• Juniors or seniors who have not met lower-division requirements
  • Veterans

As evidenced in Table 1 (Maher, 2011), the age range for persons taking CLEP exams is equally as diverse. The highest percentage represents traditionally aged college students (18-22), but the next highest group is the nontraditional, returning to college age cohort (23-29). This group likely also contains the veteran demographics referenced above.

Table 1: Exams Administered to National Candidates, 2010-2011

(Maher 2011. Used with permission.)

Table 2 (Maher, 2011) gives insight into the actual education level of test takers. Not surprisingly, juniors or seniors who have not met lower-division requirements make up the highest group percentage (39 percent combined). First-year students looking to accelerate their college path and transfer students (traditionally college freshmen and sophomores) make up 32 percent of CLEP exam takers.

Table 2: Exams Administered to National Candidates, 2010-2011


(Maher 2011. Used with permission.)

The College Board reports that approximately 26,000 Spanish Language exams were administered in 2010-2011 (Maher, 2011). That total is greater than the next three most popular exams (Analyzing and Interpreting Literature, English Composition, and College Algebra) combined. The reasons for this include factors such as the amount of credit granted for Spanish and the greater number of Spanish speaking and first-generation students entering the nation's colleges and universities.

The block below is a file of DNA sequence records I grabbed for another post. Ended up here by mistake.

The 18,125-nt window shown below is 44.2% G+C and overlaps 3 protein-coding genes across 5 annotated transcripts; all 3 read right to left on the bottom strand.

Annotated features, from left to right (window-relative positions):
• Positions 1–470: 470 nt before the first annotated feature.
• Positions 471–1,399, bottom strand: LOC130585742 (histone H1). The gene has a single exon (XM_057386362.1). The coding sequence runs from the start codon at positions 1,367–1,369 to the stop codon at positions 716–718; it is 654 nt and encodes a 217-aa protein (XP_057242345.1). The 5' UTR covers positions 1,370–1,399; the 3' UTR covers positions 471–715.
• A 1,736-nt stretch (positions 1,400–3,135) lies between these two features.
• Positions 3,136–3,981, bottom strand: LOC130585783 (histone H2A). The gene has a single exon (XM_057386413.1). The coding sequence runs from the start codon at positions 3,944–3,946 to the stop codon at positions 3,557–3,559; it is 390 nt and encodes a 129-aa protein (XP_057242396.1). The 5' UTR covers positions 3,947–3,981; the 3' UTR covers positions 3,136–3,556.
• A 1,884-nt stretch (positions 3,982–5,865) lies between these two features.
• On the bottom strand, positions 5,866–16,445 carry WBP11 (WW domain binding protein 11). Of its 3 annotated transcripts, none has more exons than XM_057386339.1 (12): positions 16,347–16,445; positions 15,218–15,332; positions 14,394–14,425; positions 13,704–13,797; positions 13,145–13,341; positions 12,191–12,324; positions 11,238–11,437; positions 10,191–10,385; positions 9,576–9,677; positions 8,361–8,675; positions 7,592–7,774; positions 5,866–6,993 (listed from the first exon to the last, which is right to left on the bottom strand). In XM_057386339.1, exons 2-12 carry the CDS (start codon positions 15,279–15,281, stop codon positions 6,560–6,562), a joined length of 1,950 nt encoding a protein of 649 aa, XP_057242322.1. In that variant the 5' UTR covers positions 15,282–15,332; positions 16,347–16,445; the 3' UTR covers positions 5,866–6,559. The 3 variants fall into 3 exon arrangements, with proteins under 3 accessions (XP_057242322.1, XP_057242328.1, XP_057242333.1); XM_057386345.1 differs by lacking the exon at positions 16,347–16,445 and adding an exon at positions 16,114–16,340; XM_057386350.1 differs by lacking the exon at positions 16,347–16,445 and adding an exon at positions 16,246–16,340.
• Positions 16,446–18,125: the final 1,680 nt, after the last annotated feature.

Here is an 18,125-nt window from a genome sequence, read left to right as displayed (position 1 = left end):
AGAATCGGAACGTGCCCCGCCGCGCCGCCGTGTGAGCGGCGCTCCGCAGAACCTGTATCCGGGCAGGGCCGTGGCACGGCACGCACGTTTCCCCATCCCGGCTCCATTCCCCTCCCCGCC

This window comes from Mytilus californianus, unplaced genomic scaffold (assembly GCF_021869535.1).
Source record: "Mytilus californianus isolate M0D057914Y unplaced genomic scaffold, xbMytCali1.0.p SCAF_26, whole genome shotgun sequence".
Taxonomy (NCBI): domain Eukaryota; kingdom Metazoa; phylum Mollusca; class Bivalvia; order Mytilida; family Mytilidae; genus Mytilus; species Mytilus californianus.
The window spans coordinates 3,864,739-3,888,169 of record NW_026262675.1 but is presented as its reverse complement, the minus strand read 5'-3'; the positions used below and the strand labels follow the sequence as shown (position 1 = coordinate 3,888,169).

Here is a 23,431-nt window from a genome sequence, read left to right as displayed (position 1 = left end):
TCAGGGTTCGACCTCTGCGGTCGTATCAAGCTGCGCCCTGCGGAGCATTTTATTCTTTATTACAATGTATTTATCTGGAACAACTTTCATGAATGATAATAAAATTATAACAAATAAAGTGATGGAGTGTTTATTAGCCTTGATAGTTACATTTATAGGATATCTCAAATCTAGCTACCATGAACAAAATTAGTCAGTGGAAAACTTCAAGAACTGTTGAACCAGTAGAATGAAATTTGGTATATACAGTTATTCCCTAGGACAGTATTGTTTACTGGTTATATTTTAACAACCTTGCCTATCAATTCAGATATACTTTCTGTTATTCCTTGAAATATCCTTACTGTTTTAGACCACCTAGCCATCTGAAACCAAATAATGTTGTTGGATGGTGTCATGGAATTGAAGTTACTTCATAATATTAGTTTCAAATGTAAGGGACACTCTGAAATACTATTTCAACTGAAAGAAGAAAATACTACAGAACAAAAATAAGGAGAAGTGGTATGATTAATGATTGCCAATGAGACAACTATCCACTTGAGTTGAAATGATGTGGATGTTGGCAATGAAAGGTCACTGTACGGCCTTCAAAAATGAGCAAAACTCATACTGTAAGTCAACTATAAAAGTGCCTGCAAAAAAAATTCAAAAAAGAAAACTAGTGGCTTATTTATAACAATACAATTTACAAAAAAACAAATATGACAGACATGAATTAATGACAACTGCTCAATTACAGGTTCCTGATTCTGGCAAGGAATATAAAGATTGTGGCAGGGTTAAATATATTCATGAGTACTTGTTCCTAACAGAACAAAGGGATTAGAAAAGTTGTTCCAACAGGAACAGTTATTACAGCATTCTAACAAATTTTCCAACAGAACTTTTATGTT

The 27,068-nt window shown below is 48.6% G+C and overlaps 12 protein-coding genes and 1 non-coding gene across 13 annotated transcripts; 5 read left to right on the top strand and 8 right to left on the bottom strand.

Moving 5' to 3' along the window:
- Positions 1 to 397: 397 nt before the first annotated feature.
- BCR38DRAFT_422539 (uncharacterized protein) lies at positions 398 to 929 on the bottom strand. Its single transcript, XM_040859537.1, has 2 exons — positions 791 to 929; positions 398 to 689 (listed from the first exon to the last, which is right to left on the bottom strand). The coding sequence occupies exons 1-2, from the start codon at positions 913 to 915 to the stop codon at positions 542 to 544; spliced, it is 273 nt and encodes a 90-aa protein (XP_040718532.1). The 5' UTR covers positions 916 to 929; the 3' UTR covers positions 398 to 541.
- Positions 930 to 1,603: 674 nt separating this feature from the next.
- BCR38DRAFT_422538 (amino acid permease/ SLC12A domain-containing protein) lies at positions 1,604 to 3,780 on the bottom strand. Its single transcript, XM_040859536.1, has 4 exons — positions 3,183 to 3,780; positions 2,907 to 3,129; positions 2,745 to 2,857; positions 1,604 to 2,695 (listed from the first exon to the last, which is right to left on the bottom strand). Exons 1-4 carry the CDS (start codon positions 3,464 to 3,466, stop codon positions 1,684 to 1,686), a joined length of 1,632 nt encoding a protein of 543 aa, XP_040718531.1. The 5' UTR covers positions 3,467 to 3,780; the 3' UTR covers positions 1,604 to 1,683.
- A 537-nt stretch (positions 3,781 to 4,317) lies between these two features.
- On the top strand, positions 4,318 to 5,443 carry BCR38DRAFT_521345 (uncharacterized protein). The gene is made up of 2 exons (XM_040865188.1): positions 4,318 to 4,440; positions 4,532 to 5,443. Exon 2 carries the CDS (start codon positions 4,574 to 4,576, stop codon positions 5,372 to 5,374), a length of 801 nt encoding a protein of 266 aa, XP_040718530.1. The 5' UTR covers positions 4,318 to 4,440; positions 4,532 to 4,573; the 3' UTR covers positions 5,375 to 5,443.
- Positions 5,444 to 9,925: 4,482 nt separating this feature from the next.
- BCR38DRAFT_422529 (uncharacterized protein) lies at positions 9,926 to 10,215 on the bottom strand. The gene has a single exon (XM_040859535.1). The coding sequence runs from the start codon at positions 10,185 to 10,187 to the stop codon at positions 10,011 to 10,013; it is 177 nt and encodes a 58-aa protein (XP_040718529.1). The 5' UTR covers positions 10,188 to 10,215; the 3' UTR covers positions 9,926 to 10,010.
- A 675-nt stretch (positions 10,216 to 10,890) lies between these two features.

CLEP and the Military

In February 2013, a colleague and I had the opportunity to make a presentation regarding military personnel and prior learning assessments (PLAs)—namely CLEP—at the Military Symposium for Higher Education, hosted by the University of Louisville. During that presentation, we referenced a quote from Dr. Anthony Dotson, Veterans Resource Center Coordinator at the University of Kentucky. Much to our surprise, at the end of the presentation, Dr. Dotson (who was in attendance), stood up and offered even more insight into his use and advocacy of CLEP for military students. He stated:

I'm a huge proponent of CLEP. In fact, I CLEPed my freshman year of college. I encourage all incoming veterans to consider taking CLEP prior to their arrival at UK, especially if they have not left active duty, as the exams are at no cost to them. CLEP can allow these nontraditional students to enter college a little better prepared and not as far behind their traditional student peers.